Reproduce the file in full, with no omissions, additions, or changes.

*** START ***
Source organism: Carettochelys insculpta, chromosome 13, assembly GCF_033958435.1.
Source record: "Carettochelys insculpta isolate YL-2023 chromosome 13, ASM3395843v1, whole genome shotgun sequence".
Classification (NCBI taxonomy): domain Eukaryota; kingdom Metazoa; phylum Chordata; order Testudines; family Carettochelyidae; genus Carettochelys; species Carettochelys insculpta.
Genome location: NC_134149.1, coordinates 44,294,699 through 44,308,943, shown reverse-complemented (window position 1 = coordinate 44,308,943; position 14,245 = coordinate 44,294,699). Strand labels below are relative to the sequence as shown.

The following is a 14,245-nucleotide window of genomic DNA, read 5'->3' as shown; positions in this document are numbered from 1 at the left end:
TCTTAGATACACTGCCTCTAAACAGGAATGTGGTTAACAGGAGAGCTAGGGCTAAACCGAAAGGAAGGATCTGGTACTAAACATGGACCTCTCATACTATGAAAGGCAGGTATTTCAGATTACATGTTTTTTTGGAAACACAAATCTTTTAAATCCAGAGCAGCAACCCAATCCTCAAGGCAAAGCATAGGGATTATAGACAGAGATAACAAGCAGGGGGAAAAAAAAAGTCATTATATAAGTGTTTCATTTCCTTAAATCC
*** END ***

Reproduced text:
Source organism: Carettochelys insculpta, chromosome 13, assembly GCF_033958435.1.
Source record: "Carettochelys insculpta isolate YL-2023 chromosome 13, ASM3395843v1, whole genome shotgun sequence".
Classification (NCBI taxonomy): domain Eukaryota; kingdom Metazoa; phylum Chordata; order Testudines; family Carettochelyidae; genus Carettochelys; species Carettochelys insculpta.
Genome location: NC_134149.1, coordinates 44,294,699 through 44,308,943, shown reverse-complemented (window position 1 = coordinate 44,308,943; position 14,245 = coordinate 44,294,699). Strand labels below are relative to the sequence as shown.

The following is a 14,245-nucleotide window of genomic DNA, read 5'->3' as shown; positions in this document are numbered from 1 at the left end:
TCTTAGATACACTGCCTCTAAACAGGAATGTGGTTAACAGGAGAGCTAGGGCTAAACCGAAAGGAAGGATCTGGTACTAAACATGGACCTCTCATACTATGAAAGGCAGGTATTTCAGATTACATGTTTTTTTGGAAACACAAATCTTTTAAATCCAGAGCAGCAACCCAATCCTCAAGGCAAAGCATAGGGATTATAGACAGAGATAACAAGCAGGGGGAAAAAAAAAGTCATTATATAAGTGTTTCATTTCCTTAAATCC